And now, as concerning you, ye murmuring people that meet every Monday in Black-Friars Church: ye fast, ye pray, & ye preach and complain, that God doth not hear your prayers, and ye cry to God that he would send the spirit of prophecy by someone, or other, to let you understand the things to come; & yet ye cannot see them now when God showeth you all these things, by me his poor messenger, which are made known unto you by those truths in my aforesaid books, called The Voice and the Echo: and as in the last of them, I said to the late Parliament about a month before they were dissolved, that their prayers were answered of God by those my books, and that if they did not believe what I said, and do the same speedily; that God would send them strong delusions, and bring sudden destruction upon them, Isa. 65. 12. 24; Isa. 66. 34. 2 Thess. 2. 10,11,12, so I say unto you now, that if ye will not be answered by the same things of God in my aforesaid books, God will likewise send you strong delusions, and bring sudden destruction upon you; for your contempt of his truth; in not believing it: ye cry against the late Parl. because they cheated the people of their moneys, and blame also these men now of Westminster (as you call them) for treading their steps, and not calling the other to an account for all the injustice they did: alas, do ye think that these, or the like men, will ever call them to an account? Nay we must think these will rather be more chargeable to the people than they were.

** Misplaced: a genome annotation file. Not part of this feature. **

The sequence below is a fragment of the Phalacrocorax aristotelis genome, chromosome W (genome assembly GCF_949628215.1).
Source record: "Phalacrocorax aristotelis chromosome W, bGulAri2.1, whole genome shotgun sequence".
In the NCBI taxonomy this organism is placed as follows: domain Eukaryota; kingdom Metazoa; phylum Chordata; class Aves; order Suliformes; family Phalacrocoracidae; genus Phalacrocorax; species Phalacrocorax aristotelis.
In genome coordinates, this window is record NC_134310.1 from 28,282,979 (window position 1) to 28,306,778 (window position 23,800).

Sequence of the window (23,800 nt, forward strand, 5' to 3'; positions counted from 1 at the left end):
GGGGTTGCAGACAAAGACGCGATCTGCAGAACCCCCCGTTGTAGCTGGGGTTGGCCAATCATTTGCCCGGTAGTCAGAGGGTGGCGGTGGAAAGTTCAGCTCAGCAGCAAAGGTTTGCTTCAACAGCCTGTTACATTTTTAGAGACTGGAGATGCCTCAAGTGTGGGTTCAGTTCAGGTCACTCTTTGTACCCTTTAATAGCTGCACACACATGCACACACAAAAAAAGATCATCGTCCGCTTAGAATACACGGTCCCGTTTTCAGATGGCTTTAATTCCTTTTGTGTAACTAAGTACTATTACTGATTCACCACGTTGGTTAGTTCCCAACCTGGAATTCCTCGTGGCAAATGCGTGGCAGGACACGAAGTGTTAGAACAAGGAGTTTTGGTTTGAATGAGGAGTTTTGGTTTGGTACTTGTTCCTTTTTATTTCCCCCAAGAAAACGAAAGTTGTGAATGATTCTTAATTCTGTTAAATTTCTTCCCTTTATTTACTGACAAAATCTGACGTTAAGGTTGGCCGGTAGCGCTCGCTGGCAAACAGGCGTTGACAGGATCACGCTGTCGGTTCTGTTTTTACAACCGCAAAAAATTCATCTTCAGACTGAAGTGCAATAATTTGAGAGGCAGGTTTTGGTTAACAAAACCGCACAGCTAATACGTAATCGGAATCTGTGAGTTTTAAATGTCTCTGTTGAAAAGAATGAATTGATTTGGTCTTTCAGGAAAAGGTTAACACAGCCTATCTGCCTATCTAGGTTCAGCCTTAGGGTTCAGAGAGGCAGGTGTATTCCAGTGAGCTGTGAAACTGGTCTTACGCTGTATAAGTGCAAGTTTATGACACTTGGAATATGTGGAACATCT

For do ye think, that such mean men raised to such high places, who not having means of their own, sufficiently to maintain their greatness; will not have it out from the people, over whom they have now the power and command? And will they not raise their children, friends, and relations to all places of profit? Truly it were a shame for them if they did it not: and I am confident that if ye were in their place ye would do no less, although the country should still suffer by it: yea, and it's like to suffer, until the King, nobles, and gentry of England enjoy their rights again: for they having great revenues of their own, by which they are able to bear such places of authority, and govern the people at their own proper charges: Therefore I say unto you if ye would have men in places of lawful authority, that are not self-ended and covetous, why do not ye bend the strength of your prayers for CHARLES your right King, and his party, that they may enjoy their rights again? And then ye may be sure, that he will call your late Parliament to an exact account for all those moneys ye speak off, and ease the people of their heavy taxations: and doubtless ye shall prevail with God in prayer for him, and have all your desires accomplished.